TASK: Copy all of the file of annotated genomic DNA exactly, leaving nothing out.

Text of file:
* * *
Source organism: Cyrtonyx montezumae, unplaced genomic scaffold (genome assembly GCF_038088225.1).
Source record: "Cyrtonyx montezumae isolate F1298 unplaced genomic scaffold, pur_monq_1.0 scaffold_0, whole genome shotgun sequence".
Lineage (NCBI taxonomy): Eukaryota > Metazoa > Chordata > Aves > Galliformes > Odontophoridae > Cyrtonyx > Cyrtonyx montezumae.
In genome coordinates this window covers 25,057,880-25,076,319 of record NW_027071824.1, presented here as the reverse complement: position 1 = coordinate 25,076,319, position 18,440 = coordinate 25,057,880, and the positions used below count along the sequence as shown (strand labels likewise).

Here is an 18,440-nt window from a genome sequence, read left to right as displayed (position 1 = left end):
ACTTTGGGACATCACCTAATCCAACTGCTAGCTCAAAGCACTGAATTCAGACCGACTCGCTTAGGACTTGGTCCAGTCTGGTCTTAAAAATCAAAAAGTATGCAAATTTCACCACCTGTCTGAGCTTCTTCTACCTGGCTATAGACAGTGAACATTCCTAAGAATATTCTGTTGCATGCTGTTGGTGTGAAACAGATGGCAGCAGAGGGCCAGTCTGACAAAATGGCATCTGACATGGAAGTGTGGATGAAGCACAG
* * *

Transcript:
Source organism: Cyrtonyx montezumae, unplaced genomic scaffold (genome assembly GCF_038088225.1).
Source record: "Cyrtonyx montezumae isolate F1298 unplaced genomic scaffold, pur_monq_1.0 scaffold_0, whole genome shotgun sequence".
Lineage (NCBI taxonomy): Eukaryota > Metazoa > Chordata > Aves > Galliformes > Odontophoridae > Cyrtonyx > Cyrtonyx montezumae.
In genome coordinates this window covers 25,057,880-25,076,319 of record NW_027071824.1, presented here as the reverse complement: position 1 = coordinate 25,076,319, position 18,440 = coordinate 25,057,880, and the positions used below count along the sequence as shown (strand labels likewise).

Here is an 18,440-nt window from a genome sequence, read left to right as displayed (position 1 = left end):
ACTTTGGGACATCACCTAATCCAACTGCTAGCTCAAAGCACTGAATTCAGACCGACTCGCTTAGGACTTGGTCCAGTCTGGTCTTAAAAATCAAAAAGTATGCAAATTTCACCACCTGTCTGAGCTTCTTCTACCTGGCTATAGACAGTGAACATTCCTAAGAATATTCTGTTGCATGCTGTTGGTGTGAAACAGATGGCAGCAGAGGGCCAGTCTGACAAAATGGCATCTGACATGGAAGTGTGGATGAAGCACAG